It’s another typically tear-jerking tale from the world of Thai advertising — but this one has already garnered more than 5.3 million YouTube views, while touching on deeper issues that many in Thai society will face in the future.
It goes like this: A young teacher in a Thai village is struggling to care for his mother, who is stricken with Alzheimer’s disease. Pained, but deeply loyal, the son is forced to bring the elderly women to school each day to care for her. Parents complain, the headmaster takes action, sorrow ensues. Queue the tissues
That’s the plot of Gratitude, a six-minute ‘sadvertisement’ created by Ogilvy Thailand as part of a brand campaign for Charoen Pokphand Group (CP Group), an agribusiness giant that reportedly employs more than 300,000 people and is Thailand’s largest private company.
What does the teacher’s plight with senior care have to do with a massive Thai conglomerate?
It’s a ‘thank you’ to those who have helped the company since it started as a small seed supplier in 1921, according to press material that accompanied the film’s debut on September 18.
“Gratitude has always been an integral part of Thai culture. As a Thai business, we wanted to celebrate this unique part of our culture, and the qualities it endears when it comes to how we choose to conduct ourselves in life – and for the CP Group – our business,” said the chief executive, Supachai Chearavanont, in a news release.
Mr Chearavanont, according to press material, added that the campaign “is all about the gratitude we have for all of our consumers, suppliers, and stakeholders that have each played a role in our success”. While one might have difficulty seeing the link, the short film does touch on some darker aspect of Thai society.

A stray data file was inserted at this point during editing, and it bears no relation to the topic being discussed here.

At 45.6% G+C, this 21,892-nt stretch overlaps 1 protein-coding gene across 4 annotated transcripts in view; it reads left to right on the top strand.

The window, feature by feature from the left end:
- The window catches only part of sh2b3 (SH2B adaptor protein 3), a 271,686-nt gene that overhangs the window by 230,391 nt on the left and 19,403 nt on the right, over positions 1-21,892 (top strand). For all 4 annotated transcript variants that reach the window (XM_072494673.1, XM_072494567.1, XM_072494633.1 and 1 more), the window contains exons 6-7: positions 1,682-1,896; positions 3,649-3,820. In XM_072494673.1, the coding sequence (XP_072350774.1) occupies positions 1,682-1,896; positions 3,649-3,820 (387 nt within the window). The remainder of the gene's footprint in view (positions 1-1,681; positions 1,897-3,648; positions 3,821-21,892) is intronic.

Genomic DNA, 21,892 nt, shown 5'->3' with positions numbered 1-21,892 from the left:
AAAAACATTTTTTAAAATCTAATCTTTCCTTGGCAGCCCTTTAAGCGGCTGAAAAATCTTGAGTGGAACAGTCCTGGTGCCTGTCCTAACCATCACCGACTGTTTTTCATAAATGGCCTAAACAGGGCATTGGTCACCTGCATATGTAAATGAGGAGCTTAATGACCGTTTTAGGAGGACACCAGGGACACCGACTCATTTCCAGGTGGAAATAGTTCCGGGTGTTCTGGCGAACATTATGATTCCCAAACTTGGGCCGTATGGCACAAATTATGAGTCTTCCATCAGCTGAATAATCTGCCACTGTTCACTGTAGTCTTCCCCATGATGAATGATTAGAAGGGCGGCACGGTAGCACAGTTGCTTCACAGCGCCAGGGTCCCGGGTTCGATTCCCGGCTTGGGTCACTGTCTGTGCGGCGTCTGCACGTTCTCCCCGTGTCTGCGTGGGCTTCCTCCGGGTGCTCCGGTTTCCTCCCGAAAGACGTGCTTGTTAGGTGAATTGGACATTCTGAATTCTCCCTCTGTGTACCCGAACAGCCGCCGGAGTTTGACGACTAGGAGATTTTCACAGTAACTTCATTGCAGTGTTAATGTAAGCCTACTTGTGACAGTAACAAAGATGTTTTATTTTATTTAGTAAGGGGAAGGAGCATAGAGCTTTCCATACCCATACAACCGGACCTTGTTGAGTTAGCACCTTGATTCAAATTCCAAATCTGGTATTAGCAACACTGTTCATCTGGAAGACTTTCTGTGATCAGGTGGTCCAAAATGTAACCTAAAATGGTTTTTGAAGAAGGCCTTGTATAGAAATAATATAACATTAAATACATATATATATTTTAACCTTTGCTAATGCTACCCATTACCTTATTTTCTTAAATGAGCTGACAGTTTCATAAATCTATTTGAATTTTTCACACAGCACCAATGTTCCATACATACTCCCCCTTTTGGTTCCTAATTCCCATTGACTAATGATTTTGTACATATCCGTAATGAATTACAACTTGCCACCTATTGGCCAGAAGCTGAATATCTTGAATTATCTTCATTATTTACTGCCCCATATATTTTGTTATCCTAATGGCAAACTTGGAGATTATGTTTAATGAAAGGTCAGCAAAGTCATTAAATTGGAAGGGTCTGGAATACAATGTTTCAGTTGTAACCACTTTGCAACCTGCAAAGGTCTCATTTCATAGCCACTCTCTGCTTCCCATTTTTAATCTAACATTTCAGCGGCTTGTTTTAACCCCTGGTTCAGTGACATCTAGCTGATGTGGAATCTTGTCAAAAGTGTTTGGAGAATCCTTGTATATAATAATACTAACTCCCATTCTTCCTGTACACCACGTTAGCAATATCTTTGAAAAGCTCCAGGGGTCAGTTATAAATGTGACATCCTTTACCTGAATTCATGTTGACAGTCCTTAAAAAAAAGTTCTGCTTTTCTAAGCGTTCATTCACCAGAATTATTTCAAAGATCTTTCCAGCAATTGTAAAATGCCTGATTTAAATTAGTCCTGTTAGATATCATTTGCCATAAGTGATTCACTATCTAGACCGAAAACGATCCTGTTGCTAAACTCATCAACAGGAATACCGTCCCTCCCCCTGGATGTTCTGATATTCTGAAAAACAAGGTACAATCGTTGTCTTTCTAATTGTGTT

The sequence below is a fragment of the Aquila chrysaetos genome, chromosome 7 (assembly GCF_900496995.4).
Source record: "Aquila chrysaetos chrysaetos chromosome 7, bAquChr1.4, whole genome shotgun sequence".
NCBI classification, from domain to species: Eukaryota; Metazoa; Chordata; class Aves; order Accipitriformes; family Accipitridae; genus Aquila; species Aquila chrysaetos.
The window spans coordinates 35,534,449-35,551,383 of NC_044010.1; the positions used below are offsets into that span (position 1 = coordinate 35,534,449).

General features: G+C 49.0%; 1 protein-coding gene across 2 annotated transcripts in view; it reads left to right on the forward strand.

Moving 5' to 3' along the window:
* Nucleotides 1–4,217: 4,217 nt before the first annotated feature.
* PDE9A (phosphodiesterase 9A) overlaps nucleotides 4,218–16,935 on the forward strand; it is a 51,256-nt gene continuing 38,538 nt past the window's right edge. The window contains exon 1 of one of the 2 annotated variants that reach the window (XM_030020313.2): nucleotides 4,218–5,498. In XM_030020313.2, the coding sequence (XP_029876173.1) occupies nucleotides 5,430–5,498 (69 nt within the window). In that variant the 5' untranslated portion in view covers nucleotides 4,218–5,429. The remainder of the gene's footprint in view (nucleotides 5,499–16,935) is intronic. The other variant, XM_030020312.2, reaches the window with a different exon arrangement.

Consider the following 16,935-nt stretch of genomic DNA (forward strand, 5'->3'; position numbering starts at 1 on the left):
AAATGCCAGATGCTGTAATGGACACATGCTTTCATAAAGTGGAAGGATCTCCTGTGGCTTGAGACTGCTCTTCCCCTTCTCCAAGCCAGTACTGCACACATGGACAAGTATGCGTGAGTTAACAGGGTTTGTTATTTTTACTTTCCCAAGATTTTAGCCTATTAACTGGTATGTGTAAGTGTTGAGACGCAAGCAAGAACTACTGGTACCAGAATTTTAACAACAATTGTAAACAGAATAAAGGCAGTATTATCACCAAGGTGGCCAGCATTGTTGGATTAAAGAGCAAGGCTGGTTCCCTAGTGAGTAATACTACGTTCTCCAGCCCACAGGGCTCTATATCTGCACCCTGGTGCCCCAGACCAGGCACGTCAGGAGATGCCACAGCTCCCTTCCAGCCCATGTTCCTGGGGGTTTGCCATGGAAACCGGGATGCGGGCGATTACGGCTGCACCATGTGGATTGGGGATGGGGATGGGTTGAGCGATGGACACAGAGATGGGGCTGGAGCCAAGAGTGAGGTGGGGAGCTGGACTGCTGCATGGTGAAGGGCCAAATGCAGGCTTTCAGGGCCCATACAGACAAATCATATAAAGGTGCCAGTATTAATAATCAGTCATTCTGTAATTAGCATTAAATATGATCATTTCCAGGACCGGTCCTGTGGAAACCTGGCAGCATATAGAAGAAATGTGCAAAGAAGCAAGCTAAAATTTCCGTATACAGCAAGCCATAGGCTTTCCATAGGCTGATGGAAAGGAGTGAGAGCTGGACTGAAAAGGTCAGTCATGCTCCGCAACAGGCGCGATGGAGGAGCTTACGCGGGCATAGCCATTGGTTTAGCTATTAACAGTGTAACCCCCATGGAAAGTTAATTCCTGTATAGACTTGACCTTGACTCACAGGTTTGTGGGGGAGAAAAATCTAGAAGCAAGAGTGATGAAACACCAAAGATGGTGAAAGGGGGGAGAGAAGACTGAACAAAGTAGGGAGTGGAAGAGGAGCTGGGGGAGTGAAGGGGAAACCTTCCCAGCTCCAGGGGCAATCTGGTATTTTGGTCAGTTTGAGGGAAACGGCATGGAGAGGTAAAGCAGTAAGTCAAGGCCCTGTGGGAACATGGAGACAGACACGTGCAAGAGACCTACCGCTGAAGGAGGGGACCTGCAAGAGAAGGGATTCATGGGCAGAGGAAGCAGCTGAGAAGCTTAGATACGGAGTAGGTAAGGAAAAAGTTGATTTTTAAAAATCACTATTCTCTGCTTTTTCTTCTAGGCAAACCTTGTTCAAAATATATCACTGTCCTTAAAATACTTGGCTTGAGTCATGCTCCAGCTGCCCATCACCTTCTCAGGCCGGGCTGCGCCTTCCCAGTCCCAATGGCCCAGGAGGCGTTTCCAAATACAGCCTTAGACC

Consider its climax: the woman wanders off in a bout of dementia and the teacher’s students rush to join the search for her. When she’s found, wandering confused through the village, a weeping student hugs his mother as if to say, ‘I’ll never let it this happen to you’.
Rapidly Ageing Thailand
Behind the melodrama are hard numbers about ageing in Thailand. By 2021, according to government figures, the number of Thai senior citizens is expected to reach more than 13 million, or some 20 per cent of the population. Among Asean nations, only Singapore has a larger ageing population, the United Nations has reported.
And according to a study by The Lancet, the medical journal, as much as 20 per cent of Thailand’s adult population experiences a diagnosable mental illness in any given year.
On World Mental Health Day on October 10, the ‘Lancet Commission’ released a report that said mental health disorders were increasing in every country in the world and could cost the global economy as much as $16 trillion by 2030. It said that ‘no country is investing enough’ to address the issue.
The CP sadevertisement concludes with deep emotion, as such Thai productions are known for.
The headmaster calls a vote of the parents to decide if they want the teacher removed because of his mother. Amid tears, not a single one votes for him to go. The parents, the film suggests, understand that the son is only showing gratitude to his mother for raising him. Cynics might suggest that the realisation might have hit home that they too could be in a similar situation in their elder years.
Be that as it may, ‘Gratitude’, for all its weepy melodrama, presents a tough look at a situation that many Thais will have to confront in years to come — whether they helped CP Group grow or not.
AEC News Today reached out to Ogilvy Thailand for additional details on Thailand’s latest sadvertisement, but the Bangkok agency did not to respond to our questions.
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